Birdhouses to Make
Top 10 Eco-Friendly DIY Bird Feeders – Top Inspired
Basket Bird Houses
A good birdhouse does not have a perch. No Perch: Although the hallmark of many a quaint birdhouse, that stick that comes out just below the hole makes a great hand/foot hold for raccoons, squirrels, and other varmints to easily access the birds within. A physiology that allows flight gives birds tremendous ability to escape predators but also leaves them extremely vulnerable in close quarters encounters.
Tiny Access Hole: Its fascinating to humans that any bird could fit through that tiny bung hole you find in most bird houses but anything bigger than 1.4 inches will allow obnoxious immigrant birds from Europe to bum rush the house; kill any native occupants and take the dwelling as their own.
Predator Baffles: Fastening a birdhouse to a tree allows tree-climbing critters easy access to the house allowing them to take whatever they like: eggs, chicks and even adult birds. Wooden poles are easily scaled by squirrels, raccoons and rats. Experts advocate placing birdhouses on sheer metal poles or placing obstructions on the support structure to discourage climbing access. Some bird house designs also include a canted and deep-eaved roof with the access hole far from the top of the dwelli
Untreated wood: Avian physiology has not allowed them the luxury of tolerating all the solvents, chemicals, and inorganic additives that we prefer for our dwellings. Avoid plastics, chemical treated woods or waterproofing materials. Maple and pine are highly recommended.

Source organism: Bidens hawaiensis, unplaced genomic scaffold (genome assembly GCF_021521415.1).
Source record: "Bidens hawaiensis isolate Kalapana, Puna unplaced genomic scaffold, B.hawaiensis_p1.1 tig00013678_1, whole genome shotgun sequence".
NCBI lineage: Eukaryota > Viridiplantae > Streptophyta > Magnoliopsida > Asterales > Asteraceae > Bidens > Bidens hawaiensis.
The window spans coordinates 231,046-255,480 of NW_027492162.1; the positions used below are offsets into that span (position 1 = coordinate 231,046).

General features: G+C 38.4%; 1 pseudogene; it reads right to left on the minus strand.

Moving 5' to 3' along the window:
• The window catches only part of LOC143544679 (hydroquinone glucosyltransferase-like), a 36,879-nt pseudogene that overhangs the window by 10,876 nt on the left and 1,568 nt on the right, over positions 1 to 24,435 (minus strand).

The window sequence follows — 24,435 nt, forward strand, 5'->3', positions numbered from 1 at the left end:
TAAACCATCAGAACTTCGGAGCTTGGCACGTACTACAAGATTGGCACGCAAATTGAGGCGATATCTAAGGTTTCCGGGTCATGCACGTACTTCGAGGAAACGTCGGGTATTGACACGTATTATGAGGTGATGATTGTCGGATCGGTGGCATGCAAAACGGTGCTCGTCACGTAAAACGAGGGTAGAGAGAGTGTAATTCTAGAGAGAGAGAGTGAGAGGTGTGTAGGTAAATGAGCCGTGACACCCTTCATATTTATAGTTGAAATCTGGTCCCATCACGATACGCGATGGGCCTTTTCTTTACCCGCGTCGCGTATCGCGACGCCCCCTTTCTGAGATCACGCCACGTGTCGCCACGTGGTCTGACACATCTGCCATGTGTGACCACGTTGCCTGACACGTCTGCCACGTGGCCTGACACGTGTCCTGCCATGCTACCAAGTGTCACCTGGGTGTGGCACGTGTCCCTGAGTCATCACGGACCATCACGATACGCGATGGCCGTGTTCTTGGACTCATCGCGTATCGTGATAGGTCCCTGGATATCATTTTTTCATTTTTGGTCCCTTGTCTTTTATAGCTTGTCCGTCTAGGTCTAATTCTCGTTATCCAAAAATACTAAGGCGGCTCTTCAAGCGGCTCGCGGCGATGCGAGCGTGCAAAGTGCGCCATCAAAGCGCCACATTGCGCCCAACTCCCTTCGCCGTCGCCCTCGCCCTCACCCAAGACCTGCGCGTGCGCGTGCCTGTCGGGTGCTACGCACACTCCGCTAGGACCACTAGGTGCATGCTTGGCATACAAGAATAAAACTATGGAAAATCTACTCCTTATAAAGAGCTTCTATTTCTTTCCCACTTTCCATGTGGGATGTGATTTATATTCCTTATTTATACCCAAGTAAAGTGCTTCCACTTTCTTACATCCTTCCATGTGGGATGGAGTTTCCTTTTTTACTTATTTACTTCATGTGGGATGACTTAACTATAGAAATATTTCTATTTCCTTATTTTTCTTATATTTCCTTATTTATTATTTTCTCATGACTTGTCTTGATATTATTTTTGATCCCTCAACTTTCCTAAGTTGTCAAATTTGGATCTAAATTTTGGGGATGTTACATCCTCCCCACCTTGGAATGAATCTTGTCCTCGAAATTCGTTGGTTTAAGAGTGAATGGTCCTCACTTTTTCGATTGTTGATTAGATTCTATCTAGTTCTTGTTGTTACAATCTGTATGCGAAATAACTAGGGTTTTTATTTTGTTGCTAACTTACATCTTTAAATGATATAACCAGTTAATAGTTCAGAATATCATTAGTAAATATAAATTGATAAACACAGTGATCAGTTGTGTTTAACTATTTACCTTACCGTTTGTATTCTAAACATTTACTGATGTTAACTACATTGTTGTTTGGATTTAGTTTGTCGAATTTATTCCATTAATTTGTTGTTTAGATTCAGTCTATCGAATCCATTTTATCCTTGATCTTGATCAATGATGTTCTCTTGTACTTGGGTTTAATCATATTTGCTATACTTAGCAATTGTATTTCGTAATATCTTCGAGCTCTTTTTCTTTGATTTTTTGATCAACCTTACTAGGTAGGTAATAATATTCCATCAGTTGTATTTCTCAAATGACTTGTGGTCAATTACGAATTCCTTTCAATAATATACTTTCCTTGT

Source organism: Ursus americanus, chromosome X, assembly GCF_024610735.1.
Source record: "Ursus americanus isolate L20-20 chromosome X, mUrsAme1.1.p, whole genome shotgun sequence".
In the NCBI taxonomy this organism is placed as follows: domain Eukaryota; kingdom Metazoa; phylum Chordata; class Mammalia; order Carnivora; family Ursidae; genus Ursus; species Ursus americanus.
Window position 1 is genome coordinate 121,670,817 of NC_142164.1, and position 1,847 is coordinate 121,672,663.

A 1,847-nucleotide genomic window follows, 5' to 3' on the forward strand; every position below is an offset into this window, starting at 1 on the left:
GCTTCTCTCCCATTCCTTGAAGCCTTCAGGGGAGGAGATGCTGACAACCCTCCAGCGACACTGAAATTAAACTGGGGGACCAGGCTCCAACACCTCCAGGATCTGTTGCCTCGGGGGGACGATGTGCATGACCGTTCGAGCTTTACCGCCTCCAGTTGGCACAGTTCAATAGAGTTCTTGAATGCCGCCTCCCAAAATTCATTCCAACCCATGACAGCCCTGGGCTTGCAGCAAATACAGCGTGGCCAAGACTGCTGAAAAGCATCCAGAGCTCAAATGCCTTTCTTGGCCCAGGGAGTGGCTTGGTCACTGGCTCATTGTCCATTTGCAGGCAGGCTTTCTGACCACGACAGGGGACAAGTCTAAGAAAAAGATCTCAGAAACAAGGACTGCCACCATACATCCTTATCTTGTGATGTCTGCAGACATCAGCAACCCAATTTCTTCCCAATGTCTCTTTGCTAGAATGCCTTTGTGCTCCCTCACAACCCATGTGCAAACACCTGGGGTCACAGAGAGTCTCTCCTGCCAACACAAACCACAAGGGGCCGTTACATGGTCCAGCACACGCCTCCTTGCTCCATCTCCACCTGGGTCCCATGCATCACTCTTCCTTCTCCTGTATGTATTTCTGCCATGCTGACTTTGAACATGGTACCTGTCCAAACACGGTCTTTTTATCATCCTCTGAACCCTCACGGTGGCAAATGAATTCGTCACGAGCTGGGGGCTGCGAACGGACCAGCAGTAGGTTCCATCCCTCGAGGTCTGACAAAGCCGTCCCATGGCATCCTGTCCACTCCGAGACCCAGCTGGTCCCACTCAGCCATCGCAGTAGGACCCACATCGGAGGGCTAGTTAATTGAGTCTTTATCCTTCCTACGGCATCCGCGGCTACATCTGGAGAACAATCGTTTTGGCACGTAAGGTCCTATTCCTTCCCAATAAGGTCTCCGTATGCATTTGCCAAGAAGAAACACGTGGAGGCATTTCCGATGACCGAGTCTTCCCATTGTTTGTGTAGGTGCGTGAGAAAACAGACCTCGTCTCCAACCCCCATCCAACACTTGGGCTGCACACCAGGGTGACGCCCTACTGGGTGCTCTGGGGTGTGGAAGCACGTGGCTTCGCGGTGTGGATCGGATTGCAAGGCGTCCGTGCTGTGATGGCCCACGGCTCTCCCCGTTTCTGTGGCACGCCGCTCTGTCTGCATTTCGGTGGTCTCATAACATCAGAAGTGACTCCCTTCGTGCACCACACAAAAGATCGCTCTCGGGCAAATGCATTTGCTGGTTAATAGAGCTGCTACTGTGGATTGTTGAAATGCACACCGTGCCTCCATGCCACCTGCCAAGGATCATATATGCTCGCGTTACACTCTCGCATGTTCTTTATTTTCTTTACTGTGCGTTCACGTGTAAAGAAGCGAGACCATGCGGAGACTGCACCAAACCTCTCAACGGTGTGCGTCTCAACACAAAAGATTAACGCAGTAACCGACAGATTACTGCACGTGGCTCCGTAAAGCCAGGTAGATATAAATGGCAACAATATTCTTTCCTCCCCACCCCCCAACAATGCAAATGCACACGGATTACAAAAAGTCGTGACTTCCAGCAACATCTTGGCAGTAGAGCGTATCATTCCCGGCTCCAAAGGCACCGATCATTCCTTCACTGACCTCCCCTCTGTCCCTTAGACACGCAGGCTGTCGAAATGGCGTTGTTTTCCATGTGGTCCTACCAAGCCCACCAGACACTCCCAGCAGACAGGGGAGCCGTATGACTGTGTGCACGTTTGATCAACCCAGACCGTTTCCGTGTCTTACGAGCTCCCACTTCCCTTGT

Rough/Scored Interior Walls What a beautiful birdhouse! And lucky you, the birds actually adopted it as their home! Too bad all the chicks died inside. Smooth /sheer interior walls can make it impossible for the chicks to leave the nest. Who knew? The walls should be rough, ridged, or somehow allow the fledgling birds to climb out.
Rain Protection: Like other warm-blooded animals birds need to find decent shelter from the rain. The bird house should have construction that doesn’t allow moisture to seep in. Excess water can cause mold, disease, and lead to hypothermia or even frostbite.
Bird Species: Probably more important than monitoring the dwelling, different birds have different habitation… uhh… habits. The bird house should be built for a specific type of bird or a group of bird species with similar housing requirements and body sizes. Specific measures will need to be taken to keep out ambitious predators and Europeans. (I was talkin’ bout birds! -What we’re you thinking?)
Maintenance/Monitor Hinge: A serious birdhouse is not a build-it-and-forget-it affair. Like a human dwelling; it must be maintained. Mold, mites, wasps and feces build up and can foul the bird house quickly. Note to self: Get up off your lazy ass and go clean the birdhouse!
Sturdy Construction/Thick Walls: Birds are delicate creatures for the purpose of flight. Their dwelling has to be sturdy however to resist predators and tough weather. Since bird house building materials can’t be weather proofed thick walls will help the dwelling to last longer and also regulate temperature.